“I think a lot of clients think of architects as a commodity—someone who just draws lines on paper,” Frame said. I try to communicate that architects are problem solvers who utilize visual drawings to communicate a solution to the problem with both a functional and aesthetic aspect.  Draftsmen are individuals who just draw lines on paper but aren’t trained to take everything into account that an architect would.  

“Part of an architect’s training and experience allows them to come up with a finished product that is visually pleasing, is proportional, functions, and ties everything together in balance and harmony.”

Architectural design on a tablet

Six Questions to Ask an Architect

As someone who has successfully worked with many clients, Frame is an excellent source for questions that clients should ask architects before signing the retainer contract. Here are six important questions to ask:
1. Are you actually a Registered Architect?  To become registered, one must go to school for 6 years, obtain a master’s degree in architecture, intern for about 2,000 hours, pass 9 exams, and do yearly continuing education.  Many designers out there haven’t done these things but portray themselves as “architects” and the public doesn’t understand the difference.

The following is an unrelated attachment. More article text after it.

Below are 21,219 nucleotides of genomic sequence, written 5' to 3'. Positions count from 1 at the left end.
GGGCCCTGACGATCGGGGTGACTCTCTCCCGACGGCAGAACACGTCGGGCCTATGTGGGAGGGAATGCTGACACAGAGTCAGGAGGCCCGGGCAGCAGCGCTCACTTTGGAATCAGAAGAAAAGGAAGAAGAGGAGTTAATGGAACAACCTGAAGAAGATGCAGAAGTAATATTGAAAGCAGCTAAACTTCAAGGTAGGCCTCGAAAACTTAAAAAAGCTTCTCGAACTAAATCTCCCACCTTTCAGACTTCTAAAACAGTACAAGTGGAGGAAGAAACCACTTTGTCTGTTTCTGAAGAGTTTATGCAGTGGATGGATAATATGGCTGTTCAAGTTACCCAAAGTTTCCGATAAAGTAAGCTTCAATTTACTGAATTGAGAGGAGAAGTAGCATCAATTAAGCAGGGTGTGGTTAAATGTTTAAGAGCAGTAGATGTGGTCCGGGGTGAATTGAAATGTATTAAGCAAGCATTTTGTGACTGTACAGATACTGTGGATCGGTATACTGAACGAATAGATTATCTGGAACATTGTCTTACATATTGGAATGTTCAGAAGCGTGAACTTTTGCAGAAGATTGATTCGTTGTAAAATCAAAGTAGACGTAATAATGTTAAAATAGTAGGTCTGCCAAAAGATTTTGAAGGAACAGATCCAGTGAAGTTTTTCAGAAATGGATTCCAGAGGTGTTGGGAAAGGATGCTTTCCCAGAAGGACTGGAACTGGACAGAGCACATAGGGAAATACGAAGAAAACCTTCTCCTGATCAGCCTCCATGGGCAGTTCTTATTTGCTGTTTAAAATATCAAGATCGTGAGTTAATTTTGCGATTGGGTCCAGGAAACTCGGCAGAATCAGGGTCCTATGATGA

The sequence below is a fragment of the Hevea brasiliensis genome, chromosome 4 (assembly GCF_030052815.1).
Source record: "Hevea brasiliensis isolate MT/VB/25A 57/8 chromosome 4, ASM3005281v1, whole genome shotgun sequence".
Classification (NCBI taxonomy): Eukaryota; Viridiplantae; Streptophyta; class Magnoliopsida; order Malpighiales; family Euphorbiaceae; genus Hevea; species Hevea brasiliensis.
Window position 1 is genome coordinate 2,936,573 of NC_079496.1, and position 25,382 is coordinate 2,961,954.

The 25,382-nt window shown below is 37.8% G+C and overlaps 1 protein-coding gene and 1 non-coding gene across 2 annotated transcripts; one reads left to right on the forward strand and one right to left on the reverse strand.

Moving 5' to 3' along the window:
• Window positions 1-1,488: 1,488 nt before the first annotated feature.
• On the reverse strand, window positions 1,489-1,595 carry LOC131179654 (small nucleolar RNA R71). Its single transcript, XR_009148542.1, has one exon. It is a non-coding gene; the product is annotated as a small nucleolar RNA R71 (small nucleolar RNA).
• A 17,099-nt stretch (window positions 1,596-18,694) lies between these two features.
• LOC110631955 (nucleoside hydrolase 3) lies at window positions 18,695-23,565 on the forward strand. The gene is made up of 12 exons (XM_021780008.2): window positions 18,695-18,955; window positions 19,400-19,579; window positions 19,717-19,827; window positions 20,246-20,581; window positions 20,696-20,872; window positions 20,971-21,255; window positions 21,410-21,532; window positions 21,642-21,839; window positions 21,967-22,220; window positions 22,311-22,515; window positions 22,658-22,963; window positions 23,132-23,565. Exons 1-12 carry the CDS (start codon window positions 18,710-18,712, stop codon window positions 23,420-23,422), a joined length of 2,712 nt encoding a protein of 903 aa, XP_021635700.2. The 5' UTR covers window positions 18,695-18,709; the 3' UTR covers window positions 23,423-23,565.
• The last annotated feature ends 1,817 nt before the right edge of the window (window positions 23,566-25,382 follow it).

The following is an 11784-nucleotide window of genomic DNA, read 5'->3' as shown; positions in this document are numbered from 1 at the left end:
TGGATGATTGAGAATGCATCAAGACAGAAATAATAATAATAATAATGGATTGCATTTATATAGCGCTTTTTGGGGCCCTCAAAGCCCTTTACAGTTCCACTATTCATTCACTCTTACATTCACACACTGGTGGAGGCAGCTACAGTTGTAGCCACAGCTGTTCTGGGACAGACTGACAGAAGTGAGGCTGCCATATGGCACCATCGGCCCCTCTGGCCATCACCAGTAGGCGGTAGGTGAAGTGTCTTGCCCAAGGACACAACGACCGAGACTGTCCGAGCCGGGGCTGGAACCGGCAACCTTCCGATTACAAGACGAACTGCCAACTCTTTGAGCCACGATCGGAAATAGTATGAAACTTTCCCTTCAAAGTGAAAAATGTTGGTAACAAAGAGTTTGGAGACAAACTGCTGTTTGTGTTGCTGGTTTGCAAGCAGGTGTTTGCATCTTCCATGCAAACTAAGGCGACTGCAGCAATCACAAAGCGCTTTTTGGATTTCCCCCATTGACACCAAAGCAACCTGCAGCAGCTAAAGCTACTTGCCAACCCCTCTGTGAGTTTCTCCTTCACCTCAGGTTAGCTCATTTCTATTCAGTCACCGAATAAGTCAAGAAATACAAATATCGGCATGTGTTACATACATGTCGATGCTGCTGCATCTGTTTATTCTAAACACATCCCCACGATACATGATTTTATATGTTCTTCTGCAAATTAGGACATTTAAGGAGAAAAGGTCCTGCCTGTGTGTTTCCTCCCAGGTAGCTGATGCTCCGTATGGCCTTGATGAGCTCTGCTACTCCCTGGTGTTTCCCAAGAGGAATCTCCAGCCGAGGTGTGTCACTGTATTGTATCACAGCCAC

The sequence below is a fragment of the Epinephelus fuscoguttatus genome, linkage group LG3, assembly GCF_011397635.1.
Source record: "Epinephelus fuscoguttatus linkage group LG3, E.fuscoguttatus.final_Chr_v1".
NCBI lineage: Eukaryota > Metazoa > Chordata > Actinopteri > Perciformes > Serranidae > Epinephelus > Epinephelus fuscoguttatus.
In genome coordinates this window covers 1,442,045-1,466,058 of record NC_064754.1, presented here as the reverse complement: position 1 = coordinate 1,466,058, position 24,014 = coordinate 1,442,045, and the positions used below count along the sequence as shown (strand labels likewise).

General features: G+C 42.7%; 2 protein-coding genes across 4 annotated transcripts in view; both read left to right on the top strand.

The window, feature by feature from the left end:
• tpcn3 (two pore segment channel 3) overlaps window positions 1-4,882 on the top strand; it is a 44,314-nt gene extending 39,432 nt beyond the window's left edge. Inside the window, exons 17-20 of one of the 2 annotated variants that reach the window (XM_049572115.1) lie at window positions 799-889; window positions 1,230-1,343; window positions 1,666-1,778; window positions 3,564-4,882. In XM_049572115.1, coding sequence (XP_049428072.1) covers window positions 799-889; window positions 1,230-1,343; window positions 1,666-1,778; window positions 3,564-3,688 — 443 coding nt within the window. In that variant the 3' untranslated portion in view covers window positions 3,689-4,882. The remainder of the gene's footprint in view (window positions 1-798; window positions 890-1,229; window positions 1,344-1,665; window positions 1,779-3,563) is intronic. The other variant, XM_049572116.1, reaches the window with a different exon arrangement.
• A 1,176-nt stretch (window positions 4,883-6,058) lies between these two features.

2. What is your work process like?  This might consist of obtaining information from the client, preparing a concept design, meeting to talk about progress, taking those meetings and incorporating changes into drawings, and finalizing the drawing set.  In the end, what are the deliverables (set of drawings, and to what detail)?
3. How do you charge for your work?  When are changes allowed, and what do you charge to make changes?
4. Do you have experience with our type of project?  Do you have examples you can show us in photos or in person?  Do you have some references?
5. How do you design with respect to our budget?  Do you understand what construction costs are and price out the design as you go along?  What happens if the design comes in over budget?